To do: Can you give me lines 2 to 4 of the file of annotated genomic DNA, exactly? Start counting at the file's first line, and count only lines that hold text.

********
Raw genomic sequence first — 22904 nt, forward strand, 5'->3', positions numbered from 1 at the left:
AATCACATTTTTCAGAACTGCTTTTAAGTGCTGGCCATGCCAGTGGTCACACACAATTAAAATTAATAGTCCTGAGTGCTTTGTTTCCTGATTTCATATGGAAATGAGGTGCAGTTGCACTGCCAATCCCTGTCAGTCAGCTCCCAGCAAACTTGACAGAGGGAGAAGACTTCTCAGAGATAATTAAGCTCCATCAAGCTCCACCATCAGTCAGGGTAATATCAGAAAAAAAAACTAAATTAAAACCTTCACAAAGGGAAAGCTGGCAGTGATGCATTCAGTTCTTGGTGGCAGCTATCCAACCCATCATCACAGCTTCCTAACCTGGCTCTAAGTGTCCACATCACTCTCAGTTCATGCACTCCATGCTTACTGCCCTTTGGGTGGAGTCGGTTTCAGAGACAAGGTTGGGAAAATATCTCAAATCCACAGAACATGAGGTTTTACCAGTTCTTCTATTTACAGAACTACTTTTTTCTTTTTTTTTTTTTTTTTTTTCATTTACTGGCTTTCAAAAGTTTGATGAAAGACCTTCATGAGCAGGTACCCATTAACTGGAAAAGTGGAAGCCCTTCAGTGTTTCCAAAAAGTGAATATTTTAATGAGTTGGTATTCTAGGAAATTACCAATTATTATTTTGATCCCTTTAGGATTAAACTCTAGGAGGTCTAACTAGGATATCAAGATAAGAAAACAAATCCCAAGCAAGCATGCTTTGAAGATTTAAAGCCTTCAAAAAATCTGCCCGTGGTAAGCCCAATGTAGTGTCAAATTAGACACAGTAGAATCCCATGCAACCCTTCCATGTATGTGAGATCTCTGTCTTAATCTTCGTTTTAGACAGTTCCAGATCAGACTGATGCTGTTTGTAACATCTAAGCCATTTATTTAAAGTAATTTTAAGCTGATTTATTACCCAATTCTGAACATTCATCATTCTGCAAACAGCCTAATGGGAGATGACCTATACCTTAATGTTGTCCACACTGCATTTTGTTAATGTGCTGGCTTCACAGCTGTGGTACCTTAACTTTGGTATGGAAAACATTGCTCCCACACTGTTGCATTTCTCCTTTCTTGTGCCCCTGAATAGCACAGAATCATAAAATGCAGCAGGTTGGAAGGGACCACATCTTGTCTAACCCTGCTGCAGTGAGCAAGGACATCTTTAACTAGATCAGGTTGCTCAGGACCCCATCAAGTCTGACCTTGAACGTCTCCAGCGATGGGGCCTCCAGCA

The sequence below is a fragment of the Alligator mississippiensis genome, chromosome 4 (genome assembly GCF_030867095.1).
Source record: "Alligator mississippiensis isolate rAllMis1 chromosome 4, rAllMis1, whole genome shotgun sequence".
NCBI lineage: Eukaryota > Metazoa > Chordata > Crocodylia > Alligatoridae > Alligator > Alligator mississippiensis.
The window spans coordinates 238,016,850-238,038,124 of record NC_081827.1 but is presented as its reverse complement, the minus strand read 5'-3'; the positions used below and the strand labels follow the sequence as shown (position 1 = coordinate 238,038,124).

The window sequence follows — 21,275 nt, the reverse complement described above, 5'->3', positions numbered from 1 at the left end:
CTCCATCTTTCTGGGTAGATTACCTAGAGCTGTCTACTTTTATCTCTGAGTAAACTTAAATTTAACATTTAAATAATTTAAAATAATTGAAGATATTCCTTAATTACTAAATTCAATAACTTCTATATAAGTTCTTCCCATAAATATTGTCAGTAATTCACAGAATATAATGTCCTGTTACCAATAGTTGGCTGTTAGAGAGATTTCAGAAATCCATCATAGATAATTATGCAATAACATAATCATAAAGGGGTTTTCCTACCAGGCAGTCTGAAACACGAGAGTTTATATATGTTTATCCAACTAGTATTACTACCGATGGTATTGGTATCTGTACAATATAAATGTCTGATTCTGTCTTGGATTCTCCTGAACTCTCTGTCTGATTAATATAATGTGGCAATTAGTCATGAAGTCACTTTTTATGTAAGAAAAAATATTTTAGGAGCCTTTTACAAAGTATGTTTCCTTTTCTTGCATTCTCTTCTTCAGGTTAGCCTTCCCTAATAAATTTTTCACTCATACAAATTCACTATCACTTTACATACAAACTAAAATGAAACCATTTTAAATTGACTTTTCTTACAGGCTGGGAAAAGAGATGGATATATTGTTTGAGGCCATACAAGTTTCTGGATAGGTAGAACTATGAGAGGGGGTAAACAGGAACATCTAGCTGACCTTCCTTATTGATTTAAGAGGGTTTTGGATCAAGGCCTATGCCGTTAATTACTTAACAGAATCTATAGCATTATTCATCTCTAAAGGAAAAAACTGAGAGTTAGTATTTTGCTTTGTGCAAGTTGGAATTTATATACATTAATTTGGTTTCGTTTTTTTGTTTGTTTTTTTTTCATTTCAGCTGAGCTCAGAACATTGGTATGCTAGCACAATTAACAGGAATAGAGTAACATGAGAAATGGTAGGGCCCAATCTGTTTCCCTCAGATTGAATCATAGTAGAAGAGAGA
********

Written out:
AATCACATTTTTCAGAACTGCTTTTAAGTGCTGGCCATGCCAGTGGTCACACACAATTAAAATTAATAGTCCTGAGTGCTTTGTTTCCTGATTTCATATGGAAATGAGGTGCAGTTGCACTGCCAATCCCTGTCAGTCAGCTCCCAGCAAACTTGACAGAGGGAGAAGACTTCTCAGAGATAATTAAGCTCCATCAAGCTCCACCATCAGTCAGGGTAATATCAGAAAAAAAAACTAAATTAAAACCTTCACAAAGGGAAAGCTGGCAGTGATGCATTCAGTTCTTGGTGGCAGCTATCCAACCCATCATCACAGCTTCCTAACCTGGCTCTAAGTGTCCACATCACTCTCAGTTCATGCACTCCATGCTTACTGCCCTTTGGGTGGAGTCGGTTTCAGAGACAAGGTTGGGAAAATATCTCAAATCCACAGAACATGAGGTTTTACCAGTTCTTCTATTTACAGAACTACTTTTTTCTTTTTTTTTTTTTTTTTTTTCATTTACTGGCTTTCAAAAGTTTGATGAAAGACCTTCATGAGCAGGTACCCATTAACTGGAAAAGTGGAAGCCCTTCAGTGTTTCCAAAAAGTGAATATTTTAATGAGTTGGTATTCTAGGAAATTACCAATTATTATTTTGATCCCTTTAGGATTAAACTCTAGGAGGTCTAACTAGGATATCAAGATAAGAAAACAAATCCCAAGCAAGCATGCTTTGAAGATTTAAAGCCTTCAAAAAATCTGCCCGTGGTAAGCCCAATGTAGTGTCAAATTAGACACAGTAGAATCCCATGCAACCCTTCCATGTATGTGAGATCTCTGTCTTAATCTTCGTTTTAGACAGTTCCAGATCAGACTGATGCTGTTTGTAACATCTAAGCCATTTATTTAAAGTAATTTTAAGCTGATTTATTACCCAATTCTGAACATTCATCATTCTGCAAACAGCCTAATGGGAGATGACCTATACCTTAATGTTGTCCACACTGCATTTTGTTAATGTGCTGGCTTCACAGCTGTGGTACCTTAACTTTGGTATGGAAAACATTGCTCCCACACTGTTGCATTTCTCCTTTCTTGTGCCCCTGAATAGCACAGAATCATAAAATGCAGCAGGTTGGAAGGGACCACATCTTGTCTAACCCTGCTGCAGTGAGCAAGGACATCTTTAACTAGATCAGGTTGCTCAGGACCCCATCAAGTCTGACCTTGAACGTCTCCAGCGATGGGGCCTCCAGCA

The sequence below is a fragment of the Alligator mississippiensis genome, chromosome 4 (genome assembly GCF_030867095.1).
Source record: "Alligator mississippiensis isolate rAllMis1 chromosome 4, rAllMis1, whole genome shotgun sequence".